The Board found that Kincade did not meet his burden to prove incapacity. This is a negative finding. When a trial court makes a negative factual finding, the party challenging that finding must prove arbitrary disregard of undisputed evidence or some extrinsic consideration such as bias, passion, or prejudice. Thomason v. Stout, 267 Kan. 234, 238, 978 P.2d 918 (1999).

Dr. James Eyman's report indicates that Kincade is an intellectually limited individual with a diagnosis of borderline mental retardation. Dr. Eyman believed that Kincade is not capable of handling his own affairs or funds without assistance. He testified that Kincade is not able to understand things related to time. Kincade does not know how many minutes are in 1 1/2 hours, how many months are in a year, or similar concepts. Dr. Eyman felt that, if Kincade were not married, he would need a conservator.

"In case an injured workman is an incapacitated person . . . at the time when any right, privilege, or election accrues to him or her under the workmen's compensation act, his guardian or conservator may on his behalf, claim and exercise such right, privilege, or election, and no limitation of time, in the workmen's compensation act provided for, shall run, so long as such incapacitated person or minor has no guardian or conservator." K.S.A. 44-509.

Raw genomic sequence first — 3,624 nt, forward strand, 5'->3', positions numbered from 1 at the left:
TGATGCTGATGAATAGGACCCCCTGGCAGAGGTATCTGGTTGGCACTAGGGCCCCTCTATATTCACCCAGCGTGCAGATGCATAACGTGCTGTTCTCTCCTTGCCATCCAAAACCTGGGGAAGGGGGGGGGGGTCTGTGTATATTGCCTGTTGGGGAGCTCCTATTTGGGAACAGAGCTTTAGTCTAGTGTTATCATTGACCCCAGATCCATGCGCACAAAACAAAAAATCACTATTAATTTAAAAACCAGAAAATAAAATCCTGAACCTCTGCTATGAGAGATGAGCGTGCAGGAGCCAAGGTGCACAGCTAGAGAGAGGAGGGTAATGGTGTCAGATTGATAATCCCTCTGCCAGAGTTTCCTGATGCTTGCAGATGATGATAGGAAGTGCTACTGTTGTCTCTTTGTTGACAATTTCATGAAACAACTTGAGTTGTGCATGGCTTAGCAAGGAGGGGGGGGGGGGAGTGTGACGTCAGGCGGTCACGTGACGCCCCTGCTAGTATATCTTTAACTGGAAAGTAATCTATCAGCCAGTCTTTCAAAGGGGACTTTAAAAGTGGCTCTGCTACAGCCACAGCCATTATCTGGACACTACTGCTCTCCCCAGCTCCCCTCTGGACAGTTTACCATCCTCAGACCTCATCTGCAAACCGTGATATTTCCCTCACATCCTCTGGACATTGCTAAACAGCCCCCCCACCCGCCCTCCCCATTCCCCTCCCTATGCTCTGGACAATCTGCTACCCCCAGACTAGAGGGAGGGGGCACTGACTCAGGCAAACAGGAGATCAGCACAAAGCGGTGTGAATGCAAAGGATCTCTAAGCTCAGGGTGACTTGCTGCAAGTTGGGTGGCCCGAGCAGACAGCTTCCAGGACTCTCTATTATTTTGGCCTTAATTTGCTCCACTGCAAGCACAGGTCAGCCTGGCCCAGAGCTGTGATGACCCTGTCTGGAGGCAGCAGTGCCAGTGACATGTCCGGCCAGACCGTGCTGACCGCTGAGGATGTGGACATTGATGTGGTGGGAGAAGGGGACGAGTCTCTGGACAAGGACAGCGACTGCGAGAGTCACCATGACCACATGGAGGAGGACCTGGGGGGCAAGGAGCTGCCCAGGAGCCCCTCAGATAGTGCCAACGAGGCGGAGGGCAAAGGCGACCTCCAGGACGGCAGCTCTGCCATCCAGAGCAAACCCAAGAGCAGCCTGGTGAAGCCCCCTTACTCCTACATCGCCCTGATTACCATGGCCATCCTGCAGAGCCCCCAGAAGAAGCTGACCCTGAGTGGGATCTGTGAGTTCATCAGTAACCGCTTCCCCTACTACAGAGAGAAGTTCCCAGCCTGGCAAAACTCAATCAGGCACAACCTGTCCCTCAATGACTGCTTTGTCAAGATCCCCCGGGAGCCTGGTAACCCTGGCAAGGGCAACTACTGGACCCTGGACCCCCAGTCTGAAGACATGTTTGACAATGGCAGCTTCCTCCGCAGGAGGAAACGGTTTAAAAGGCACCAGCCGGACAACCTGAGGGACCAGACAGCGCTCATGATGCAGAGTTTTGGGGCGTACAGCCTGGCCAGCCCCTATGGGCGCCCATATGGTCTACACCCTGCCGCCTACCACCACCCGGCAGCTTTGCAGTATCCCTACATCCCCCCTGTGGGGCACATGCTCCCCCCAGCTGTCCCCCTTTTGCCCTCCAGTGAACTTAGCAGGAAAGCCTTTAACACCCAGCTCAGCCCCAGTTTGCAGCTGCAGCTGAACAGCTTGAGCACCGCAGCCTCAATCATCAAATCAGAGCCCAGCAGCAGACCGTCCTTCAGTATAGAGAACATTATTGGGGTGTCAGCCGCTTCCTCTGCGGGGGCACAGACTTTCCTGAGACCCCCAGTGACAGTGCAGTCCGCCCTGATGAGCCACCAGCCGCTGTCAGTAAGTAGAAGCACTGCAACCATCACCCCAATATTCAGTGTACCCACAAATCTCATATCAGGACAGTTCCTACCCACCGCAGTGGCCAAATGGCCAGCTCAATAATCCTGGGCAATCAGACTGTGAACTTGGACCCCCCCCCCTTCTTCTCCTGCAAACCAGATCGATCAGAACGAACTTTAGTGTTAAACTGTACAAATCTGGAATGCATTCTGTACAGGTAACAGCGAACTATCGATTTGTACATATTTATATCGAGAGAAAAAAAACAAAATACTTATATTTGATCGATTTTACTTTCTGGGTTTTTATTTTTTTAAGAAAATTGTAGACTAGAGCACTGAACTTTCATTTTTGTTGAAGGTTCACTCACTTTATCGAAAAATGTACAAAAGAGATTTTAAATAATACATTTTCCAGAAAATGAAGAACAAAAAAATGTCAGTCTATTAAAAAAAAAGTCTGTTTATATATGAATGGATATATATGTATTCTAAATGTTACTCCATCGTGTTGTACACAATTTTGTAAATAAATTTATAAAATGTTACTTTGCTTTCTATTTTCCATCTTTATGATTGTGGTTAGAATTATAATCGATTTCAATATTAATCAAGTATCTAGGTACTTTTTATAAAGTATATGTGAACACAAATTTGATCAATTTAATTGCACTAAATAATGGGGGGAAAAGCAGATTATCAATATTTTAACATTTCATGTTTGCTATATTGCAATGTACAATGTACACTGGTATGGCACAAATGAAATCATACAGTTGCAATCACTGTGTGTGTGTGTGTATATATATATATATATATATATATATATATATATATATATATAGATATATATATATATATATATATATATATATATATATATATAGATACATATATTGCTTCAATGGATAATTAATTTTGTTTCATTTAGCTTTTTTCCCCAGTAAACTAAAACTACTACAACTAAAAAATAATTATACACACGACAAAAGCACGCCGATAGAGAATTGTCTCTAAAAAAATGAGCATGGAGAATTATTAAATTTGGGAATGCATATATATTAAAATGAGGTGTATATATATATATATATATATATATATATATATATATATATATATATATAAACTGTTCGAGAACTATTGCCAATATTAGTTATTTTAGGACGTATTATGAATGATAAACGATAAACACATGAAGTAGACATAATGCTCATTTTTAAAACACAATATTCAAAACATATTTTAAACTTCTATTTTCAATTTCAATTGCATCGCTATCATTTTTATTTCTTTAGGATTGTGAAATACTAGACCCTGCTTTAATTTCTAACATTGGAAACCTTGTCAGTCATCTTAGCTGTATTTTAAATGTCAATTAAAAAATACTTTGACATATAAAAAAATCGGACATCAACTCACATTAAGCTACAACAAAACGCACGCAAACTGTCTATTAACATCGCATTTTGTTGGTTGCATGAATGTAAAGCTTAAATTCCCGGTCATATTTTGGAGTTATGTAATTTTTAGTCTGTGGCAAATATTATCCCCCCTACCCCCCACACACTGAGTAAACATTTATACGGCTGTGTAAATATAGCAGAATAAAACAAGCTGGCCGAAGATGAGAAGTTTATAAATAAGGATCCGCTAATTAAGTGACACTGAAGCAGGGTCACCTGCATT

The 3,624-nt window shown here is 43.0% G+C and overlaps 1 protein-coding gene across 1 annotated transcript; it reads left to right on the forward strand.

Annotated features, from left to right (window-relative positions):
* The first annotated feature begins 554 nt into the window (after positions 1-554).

Kincade testified that he has at all times been competent to bring this workers compensation action and could accurately divulge relevant information in 1991. The Board found that Kincade was not incapacitated. The Board believed that Kincade showed his capacity by holding a job and performing the duties of that job from the date of his injury to his termination. The Board also believed that Kincade demonstrated his capacity by presenting sufficient evidence to prosecute the claim.

Even if Kincade's wife was acting as a sort-of conservator, the time limits in the workers compensation statutes are not tolled. See K.S.A. 44-509. In addition, Kincade himself testified that he felt that he was not incapacitated. This is not a case where the Board disregarded undisputed evidence.

Affirmed.

1REPORTER'S NOTE: Previously filed as an unpublished opinion, the Supreme Court granted a motion to publish by an order dated July 13, 2000, pursuant to Rule 7.04 (1999 Kan. Ct. R. Annot. 44).

END